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Spying Through a Glass Darkly


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About the Author

David Alvarez is professor emeritus ofpolitics at Saint Mary's College of Californiaand a former scholar-in-residence at theNational Security Agency. He has publishedmany books, including three with Kansas:Secret Messages: Codebreaking and AmericanDiplomacy, 1930-1945; Spies in the Vatican:Espionage and Intrigue from Napoleon to theHolocaust; and The Pope's Soldiers: A MilitaryHistory of the Modern Vatican.

At the time of his death in 2009 EduardMark was senior historian in the Office ofAir Force History. He is the author of AerialInterdiction: Air Power and the Land Battle inThree American Wars and Defending the West:The United States Air Force and EuropeanSecurity, 1946-1998.


"Well written and informed by deep archival research, Spying through a Glass Darkly is the first account of the operations and activities of the SSU. . . the authors engage a number of important historiographical discussions the nature, efficacy, and ideological predispositions of the early intelligence community, and more broadly, on the origins of the Cold War. . . . It is a must-read for scholars of American intelligence and the early Cold War." H-Net Reviews"Poses a fresh challenge to revisionists about the origins of the Cold War, Scholars of intelligence, U.S. foreign relations, and the Cold War will find this work valuable." Journal of American History"The product of prodigious research in a dizzying array of sources, this volume is both a meticulously detailed study of the organizational and operational history of the Strategic Services Unit and a superb primer in how to tease information from often stingy archives." Diplomatic History"Makes a valuable contribution by presenting a complex picture of divers U.S. intelligence agents, including some whose avid anticommunism led them to fall for Soviet deceptions and other whose caution led them to be skeptical of fantastic right-wing or migr reports of imminent communist revolutions." Journal of Military History"This is the most definitive study available concerning this crucial phase of US intelligence history. Highly recommended." Choice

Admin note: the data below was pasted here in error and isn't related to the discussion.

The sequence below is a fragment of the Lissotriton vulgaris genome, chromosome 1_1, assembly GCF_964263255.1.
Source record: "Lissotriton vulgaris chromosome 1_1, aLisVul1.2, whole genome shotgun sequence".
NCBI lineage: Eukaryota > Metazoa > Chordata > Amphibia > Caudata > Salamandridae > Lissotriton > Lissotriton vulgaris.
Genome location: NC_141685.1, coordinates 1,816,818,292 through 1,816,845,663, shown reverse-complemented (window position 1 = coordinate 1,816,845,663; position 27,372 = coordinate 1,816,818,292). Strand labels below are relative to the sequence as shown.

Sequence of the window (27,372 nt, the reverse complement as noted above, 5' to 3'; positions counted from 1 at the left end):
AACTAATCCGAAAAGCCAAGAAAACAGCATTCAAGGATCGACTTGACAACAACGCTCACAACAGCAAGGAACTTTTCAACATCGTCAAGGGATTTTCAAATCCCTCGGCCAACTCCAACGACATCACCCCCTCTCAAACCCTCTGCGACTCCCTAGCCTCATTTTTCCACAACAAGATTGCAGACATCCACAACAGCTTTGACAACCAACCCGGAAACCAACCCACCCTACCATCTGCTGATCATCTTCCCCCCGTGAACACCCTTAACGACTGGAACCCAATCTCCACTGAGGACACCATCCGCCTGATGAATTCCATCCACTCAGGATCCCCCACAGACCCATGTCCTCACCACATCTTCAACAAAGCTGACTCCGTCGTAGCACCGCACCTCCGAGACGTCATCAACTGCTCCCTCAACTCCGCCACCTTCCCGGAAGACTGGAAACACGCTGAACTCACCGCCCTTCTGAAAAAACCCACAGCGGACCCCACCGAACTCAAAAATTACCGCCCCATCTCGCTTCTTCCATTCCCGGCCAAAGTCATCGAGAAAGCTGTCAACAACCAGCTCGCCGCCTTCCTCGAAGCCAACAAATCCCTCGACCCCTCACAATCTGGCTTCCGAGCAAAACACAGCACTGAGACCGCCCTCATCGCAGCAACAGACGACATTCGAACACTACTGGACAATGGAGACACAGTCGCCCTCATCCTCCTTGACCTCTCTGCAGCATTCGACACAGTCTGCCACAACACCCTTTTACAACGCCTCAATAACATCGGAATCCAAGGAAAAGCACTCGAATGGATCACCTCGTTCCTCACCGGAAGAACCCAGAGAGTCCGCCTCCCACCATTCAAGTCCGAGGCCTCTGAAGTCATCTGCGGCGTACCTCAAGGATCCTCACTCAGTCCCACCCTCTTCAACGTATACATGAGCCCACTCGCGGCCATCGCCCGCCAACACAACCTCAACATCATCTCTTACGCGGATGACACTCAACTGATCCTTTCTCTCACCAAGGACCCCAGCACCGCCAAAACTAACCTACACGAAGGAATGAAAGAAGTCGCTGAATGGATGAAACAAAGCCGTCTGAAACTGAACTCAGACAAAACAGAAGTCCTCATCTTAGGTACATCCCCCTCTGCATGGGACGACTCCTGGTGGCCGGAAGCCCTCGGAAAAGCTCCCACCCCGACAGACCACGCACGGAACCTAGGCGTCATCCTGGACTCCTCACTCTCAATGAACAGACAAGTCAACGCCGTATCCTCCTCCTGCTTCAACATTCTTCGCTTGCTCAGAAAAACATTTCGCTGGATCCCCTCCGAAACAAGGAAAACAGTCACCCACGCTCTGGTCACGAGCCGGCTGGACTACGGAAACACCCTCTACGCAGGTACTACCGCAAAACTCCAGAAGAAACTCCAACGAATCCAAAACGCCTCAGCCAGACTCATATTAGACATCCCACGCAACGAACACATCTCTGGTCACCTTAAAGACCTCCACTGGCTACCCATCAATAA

The last big piece of missing American intelligence history how the United States confronted aggressive Soviet intelligence organizations throughout Europe during the critical years between 1945 and the founding of the CIA in 1948 has been filled in by David Alvarez and Eduard Mark. This is an important book that should be in every serious library. Tom Powers, author of Intelligence Wars: American Secret History from Hitler to Al-Qaeda David Alvarez has written an original and well-constructed book that throws light on a vital but hitherto neglected period in the history of American intelligence. His account of the work of the Strategic Services Unit is clearly written and credible, and historians will now have to take seriously his thesis that the Unit influenced President Harry Truman s strategic thinking. Rhodri Jeffreys-Jones, author of In Spies We Trust: The Story of Western Intelligence"Spying Through a Glass Darkly will interest historians of both the American intelligence community and the origins of the Cold War. It is a fitting tribute to the memory of late Eduard Mark by his co-author David Alvarez." Wilson D. Miscamble, C.S.C., Professor of History, University of Notre Dame A fascinating story for anyone interested in espionage and its role in the beginning of the Cold War. Loch K. Johnson, author of A Season of Inquiry Revisited: The Church Committee Confronts America s Spy Agencies

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